By Alec Clayton
Castro Luna called her suite of poems “What’s Love Got to Do With It,” as inspired by the Tina Turner song of the same name. Castro Luna was the last of eight outstanding writers and musicians to entertain a cabaret-style full house. The theme was fitting to close out the evening.
This year’s event was the fourth annual salon headed up by playwright Bryan Willis, OLY ARTS contributing editor and founder of the Northwest Playwrights Alliance. Willis spoke about a project in the works based on history of the Olympian hotel. He is already making plans for the 2020 Center Salon.
Mistress of Ceremonies Amy Shephard, wearing a gorgeous gown, kicked off the evening with a rousing rendition of Aretha Franklin’s “Dr. Feelgood,” momentarily turning the Washington Center’s black box theater into a rocking revival meeting.
Shephard then turned the microphone over to poet and publisher Christina Butcher, OLY ARTS contributor, founder of Blue Cactus Press in Tacoma and author of the poetry collection Still Clutching Maps. Butcher read four fiercely passionate poems including “My Grandpa Is Not a Drag Queen,” which might be the funniest and most touching poem ever about a funeral.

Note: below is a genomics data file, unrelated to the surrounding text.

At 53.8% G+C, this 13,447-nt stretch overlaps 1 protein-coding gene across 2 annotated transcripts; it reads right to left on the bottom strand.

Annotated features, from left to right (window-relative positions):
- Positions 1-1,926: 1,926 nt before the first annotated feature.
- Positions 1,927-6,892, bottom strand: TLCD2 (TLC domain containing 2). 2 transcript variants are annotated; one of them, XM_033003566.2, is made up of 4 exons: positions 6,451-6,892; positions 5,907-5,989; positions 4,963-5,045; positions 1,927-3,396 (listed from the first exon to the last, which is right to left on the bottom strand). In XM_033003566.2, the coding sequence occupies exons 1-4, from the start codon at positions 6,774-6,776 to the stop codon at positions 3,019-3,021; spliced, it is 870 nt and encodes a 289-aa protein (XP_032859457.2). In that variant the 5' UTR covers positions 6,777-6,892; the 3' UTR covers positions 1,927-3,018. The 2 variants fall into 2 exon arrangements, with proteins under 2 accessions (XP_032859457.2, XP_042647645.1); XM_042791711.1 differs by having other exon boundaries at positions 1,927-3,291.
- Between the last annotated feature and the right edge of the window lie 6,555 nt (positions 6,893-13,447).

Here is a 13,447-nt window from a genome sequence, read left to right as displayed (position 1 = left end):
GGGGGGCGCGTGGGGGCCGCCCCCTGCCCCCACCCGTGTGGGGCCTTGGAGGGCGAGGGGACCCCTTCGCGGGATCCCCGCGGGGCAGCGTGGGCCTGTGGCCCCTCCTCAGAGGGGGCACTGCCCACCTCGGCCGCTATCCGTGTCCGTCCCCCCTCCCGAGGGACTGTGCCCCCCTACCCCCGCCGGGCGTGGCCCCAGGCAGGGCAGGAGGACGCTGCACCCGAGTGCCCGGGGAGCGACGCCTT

Olivia Archibald, Professor Emeritus of English at Saint Martin’s University read a personal essay about growing up in West Virginia, growing cabbage and making sauerkraut. Olympia novelist Jim Lynch, author of The Highest Tide, Before the Wind, Border Songs and Truth Like the Sun, read a laugh-out-loud satire on a noir short story called “The Soft Brain.”
Composer Gregory Youtz talked about his writing process, and singer Cyndia Sieden with Judith Cohen on piano performed his composition “Mountain Songs,” based on a set of three poems from Vashon Island poet Cal Kinnear’s collection “Heart Range” about hiking in the Olympics. Finally, Amy Pelo read Peggy Bruton’s short story “Missing Baby.”
The Center Salon will happen again in March 2020 with a new lineup of South Sound artists.